Hardware (1990)    0 Stars

“You Can’t Stop Progress”


Hardware (1990)

Director: Richard Stanley

Cast: Dylan McDermott, Stacey Travis, John Lynch

Synopsis: The head of a cyborg reactivates and rebuilds itself and goes on a violent rampage in a space marine’s girlfriend’s apartment.




Going into Hardware, you could be forgiven for initially thinking you were watching something of substance hiding within a challengingly structured maze of half-revealed plot points and semi-cryptic conversations. But the truth is that what you’re watching is actually an undisciplined exercise in style which uses padding and ambiguity in a futile attempt to con its audience into believing its bag of tricks isn’t as light as it truly is. There’s a half-decent short movie here, but a running time of 94 minutes reduces it to a muddled mess.

The action takes place in a post-apocalyptic world in which survivors live in run-down cities while marines wander the red-tinged deserts doing who knows what. Moses (Dylan McDermott) is one of these marines, and one day he buys some robot parts from a drifter who also wanders the deserts looking for such junk to trade. Mo has a girlfriend, Jill (Stacey Travis), who works as a sculptress, making works of art out of scrap metal and obsolete machinery and he gives her these scrap pieces as a Christmas present. Quite what sort of market there’d be for Jill’s work in a post-apocalyptic world is open to question, but director Richard Stanley gives us little insight into the realities of this dystopian society, choosing instead to confine most of the running time to Jill’s cluttered, dimly-lit apartment.

In a typically obvious piece of symbolism, Jill paints the stars-and-stripes on the metal headpiece Mo gives her and welds it to the other parts to create some weird industrial sculpture before turning in for the night with Mo. Later, Mo leaves her alone in the apartment, and just as he’s discovering that those pieces he gave her were from a prototype military robot which is programmed to kill indiscriminately, Jill’s waking up to discover that it has reassembled itself from the various pieces of junk lying around her apartment and seems intent on ripping her to shreds. Even worse, she can’t get out of her apartment because it’s one of those high-tech automated jobbies into which the robot has inserted a virtual screwdriver…

For a movie which is essentially nothing more than a robot-killer-on-the-loose B-Movie, Hardware takes one hell of a long time getting its act together, and it’s a good half-hour before the story really starts moving. By then we’re thinking that, after that tasteless starter, it’s really going to have to serve up something choice for the main course, but confining the action to one cramped apartment really stifles Stanley’s creative options, and he finds it difficult to overcome a number of questions we need satisfactorily answering in order to persuade ourselves we’re not watching a shapeless mess. Early on, we see a pervy neighbour (played with entertaining relish by William Hootkins) spying on Jill and Mo while they’re getting it on, and after Mo has departed he continues admiring Jill’s form — until, that is, an imposing skull-head obscures his view. Why then, does he choose that moment to pay a visit on Jill? And why does the robot hide behind the window blinds like some Agatha Christie villain during his visit? And why is it so difficult to pinpoint the robots whereabouts when it whirrs and clatters as it moves around?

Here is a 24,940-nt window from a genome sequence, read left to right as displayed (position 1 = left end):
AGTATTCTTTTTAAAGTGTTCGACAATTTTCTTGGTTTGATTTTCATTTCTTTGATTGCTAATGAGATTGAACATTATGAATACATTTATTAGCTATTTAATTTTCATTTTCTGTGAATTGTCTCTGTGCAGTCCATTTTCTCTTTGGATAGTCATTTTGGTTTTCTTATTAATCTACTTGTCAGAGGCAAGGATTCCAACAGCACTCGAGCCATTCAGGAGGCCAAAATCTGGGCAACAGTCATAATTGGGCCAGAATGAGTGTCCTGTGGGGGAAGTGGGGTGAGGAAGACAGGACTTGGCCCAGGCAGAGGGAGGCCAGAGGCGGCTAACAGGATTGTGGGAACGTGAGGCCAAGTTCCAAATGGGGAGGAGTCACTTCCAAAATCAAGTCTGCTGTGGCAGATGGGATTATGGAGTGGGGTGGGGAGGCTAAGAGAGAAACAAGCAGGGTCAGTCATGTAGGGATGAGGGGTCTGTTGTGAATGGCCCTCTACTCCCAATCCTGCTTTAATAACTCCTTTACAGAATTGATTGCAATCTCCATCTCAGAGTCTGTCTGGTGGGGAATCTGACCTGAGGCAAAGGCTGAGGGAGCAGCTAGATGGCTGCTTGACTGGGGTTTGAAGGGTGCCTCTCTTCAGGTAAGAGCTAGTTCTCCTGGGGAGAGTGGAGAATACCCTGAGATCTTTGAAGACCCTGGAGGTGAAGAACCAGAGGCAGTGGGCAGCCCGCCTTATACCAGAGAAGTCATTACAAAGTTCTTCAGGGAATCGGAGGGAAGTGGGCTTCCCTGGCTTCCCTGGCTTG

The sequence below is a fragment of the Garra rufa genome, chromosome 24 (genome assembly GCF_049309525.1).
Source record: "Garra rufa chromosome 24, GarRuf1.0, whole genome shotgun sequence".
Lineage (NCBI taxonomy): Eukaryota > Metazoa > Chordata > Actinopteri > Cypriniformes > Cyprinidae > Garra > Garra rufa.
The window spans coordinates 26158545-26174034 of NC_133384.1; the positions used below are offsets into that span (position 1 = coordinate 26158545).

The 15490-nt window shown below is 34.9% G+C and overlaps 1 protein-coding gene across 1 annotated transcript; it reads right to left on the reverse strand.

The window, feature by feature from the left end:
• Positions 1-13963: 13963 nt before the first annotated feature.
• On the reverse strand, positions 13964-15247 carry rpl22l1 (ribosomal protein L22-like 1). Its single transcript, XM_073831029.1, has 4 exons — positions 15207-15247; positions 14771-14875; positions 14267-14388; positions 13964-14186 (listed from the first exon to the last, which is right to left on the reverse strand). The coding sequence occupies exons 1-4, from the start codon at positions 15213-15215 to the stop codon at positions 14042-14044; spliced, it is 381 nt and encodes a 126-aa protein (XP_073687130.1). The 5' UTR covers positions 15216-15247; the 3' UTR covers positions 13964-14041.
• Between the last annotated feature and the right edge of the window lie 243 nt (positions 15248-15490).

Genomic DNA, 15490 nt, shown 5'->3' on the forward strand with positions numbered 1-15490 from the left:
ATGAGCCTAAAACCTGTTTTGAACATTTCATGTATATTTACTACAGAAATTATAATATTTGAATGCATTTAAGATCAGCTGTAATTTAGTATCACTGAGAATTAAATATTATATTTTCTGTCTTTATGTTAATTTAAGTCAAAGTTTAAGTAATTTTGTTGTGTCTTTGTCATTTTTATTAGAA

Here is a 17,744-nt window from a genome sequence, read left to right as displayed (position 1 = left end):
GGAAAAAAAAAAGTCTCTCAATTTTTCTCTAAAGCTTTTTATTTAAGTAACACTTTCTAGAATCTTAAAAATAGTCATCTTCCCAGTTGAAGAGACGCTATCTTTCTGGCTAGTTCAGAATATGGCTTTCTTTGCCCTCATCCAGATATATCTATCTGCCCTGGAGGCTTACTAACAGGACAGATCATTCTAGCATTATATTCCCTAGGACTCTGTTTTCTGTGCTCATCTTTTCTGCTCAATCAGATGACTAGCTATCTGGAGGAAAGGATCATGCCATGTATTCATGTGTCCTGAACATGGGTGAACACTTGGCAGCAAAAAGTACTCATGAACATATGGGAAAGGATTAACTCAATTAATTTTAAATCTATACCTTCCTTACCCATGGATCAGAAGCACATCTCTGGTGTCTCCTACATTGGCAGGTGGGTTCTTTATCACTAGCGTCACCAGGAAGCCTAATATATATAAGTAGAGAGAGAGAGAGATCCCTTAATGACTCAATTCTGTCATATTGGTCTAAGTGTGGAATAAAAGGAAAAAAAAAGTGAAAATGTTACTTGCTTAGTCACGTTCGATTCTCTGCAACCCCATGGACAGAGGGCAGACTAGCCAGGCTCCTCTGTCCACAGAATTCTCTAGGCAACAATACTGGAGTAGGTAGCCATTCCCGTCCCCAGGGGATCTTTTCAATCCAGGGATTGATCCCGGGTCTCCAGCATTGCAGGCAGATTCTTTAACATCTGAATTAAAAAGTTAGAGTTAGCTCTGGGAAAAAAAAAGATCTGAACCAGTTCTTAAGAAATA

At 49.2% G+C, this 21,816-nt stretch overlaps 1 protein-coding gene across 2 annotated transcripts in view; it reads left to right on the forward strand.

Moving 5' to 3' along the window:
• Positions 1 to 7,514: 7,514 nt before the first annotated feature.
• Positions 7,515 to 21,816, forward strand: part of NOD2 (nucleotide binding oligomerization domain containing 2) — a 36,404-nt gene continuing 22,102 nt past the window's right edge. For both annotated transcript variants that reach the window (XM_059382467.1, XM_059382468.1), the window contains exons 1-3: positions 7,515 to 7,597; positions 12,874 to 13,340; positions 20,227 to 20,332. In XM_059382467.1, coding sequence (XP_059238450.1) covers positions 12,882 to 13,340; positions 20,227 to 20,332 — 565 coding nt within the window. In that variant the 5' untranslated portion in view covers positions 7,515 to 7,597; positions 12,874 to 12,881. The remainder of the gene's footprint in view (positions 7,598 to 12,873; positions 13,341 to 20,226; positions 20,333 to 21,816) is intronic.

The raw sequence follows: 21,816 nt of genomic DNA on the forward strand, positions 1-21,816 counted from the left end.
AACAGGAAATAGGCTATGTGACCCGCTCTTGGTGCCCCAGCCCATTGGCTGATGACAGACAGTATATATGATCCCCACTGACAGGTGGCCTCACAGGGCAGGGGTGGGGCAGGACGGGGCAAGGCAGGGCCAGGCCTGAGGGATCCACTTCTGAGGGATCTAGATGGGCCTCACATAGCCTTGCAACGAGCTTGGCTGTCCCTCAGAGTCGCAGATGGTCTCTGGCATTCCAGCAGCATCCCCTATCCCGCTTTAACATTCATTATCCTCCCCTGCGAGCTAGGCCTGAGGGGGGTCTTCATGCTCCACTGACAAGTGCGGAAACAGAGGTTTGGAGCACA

There isn’t much to recommend about Hardware, a British movie which tries hard to fool us all it’s American. It’s noisy and derivative, borrowing liberally from the usual suspects — Terminator, Mad Max, Alien and Blade Runner, to name but a few — and always leaves you struggling to get a grasp on who is where and why they do the things they do. There are some neat ideas, but for the most part they’re poorly explained. Had the budget been greater and Stanley a more experienced writer and director, Hardware could arguably have been a much better movie. It looks great, with nice use of rich, vivid colours, albeit in a world depicted as dingy and depressing, but other than that Hardware just looks like a pale copy of much better movies.

(Reviewed 22nd December 2013)